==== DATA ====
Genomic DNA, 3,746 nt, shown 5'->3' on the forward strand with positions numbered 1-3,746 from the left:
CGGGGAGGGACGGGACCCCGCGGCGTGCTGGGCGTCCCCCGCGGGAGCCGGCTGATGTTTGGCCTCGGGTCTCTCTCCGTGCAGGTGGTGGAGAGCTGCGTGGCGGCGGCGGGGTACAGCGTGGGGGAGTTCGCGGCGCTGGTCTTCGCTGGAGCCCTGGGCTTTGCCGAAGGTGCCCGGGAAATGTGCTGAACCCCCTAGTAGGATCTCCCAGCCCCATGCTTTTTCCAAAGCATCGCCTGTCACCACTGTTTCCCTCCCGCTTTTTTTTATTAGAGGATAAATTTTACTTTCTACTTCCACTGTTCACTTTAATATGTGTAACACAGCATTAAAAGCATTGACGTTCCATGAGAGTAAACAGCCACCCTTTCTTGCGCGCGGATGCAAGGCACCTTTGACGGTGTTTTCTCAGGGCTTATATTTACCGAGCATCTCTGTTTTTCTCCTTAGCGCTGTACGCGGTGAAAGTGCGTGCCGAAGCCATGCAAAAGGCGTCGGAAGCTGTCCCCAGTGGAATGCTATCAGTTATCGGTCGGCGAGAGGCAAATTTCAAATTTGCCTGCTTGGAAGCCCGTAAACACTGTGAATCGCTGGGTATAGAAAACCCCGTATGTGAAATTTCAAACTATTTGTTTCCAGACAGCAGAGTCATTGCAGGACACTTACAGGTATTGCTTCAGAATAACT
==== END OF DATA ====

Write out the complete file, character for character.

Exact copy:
Genomic DNA, 3,746 nt, shown 5'->3' on the forward strand with positions numbered 1-3,746 from the left:
CGGGGAGGGACGGGACCCCGCGGCGTGCTGGGCGTCCCCCGCGGGAGCCGGCTGATGTTTGGCCTCGGGTCTCTCTCCGTGCAGGTGGTGGAGAGCTGCGTGGCGGCGGCGGGGTACAGCGTGGGGGAGTTCGCGGCGCTGGTCTTCGCTGGAGCCCTGGGCTTTGCCGAAGGTGCCCGGGAAATGTGCTGAACCCCCTAGTAGGATCTCCCAGCCCCATGCTTTTTCCAAAGCATCGCCTGTCACCACTGTTTCCCTCCCGCTTTTTTTTATTAGAGGATAAATTTTACTTTCTACTTCCACTGTTCACTTTAATATGTGTAACACAGCATTAAAAGCATTGACGTTCCATGAGAGTAAACAGCCACCCTTTCTTGCGCGCGGATGCAAGGCACCTTTGACGGTGTTTTCTCAGGGCTTATATTTACCGAGCATCTCTGTTTTTCTCCTTAGCGCTGTACGCGGTGAAAGTGCGTGCCGAAGCCATGCAAAAGGCGTCGGAAGCTGTCCCCAGTGGAATGCTATCAGTTATCGGTCGGCGAGAGGCAAATTTCAAATTTGCCTGCTTGGAAGCCCGTAAACACTGTGAATCGCTGGGTATAGAAAACCCCGTATGTGAAATTTCAAACTATTTGTTTCCAGACAGCAGAGTCATTGCAGGACACTTACAGGTATTGCTTCAGAATAACT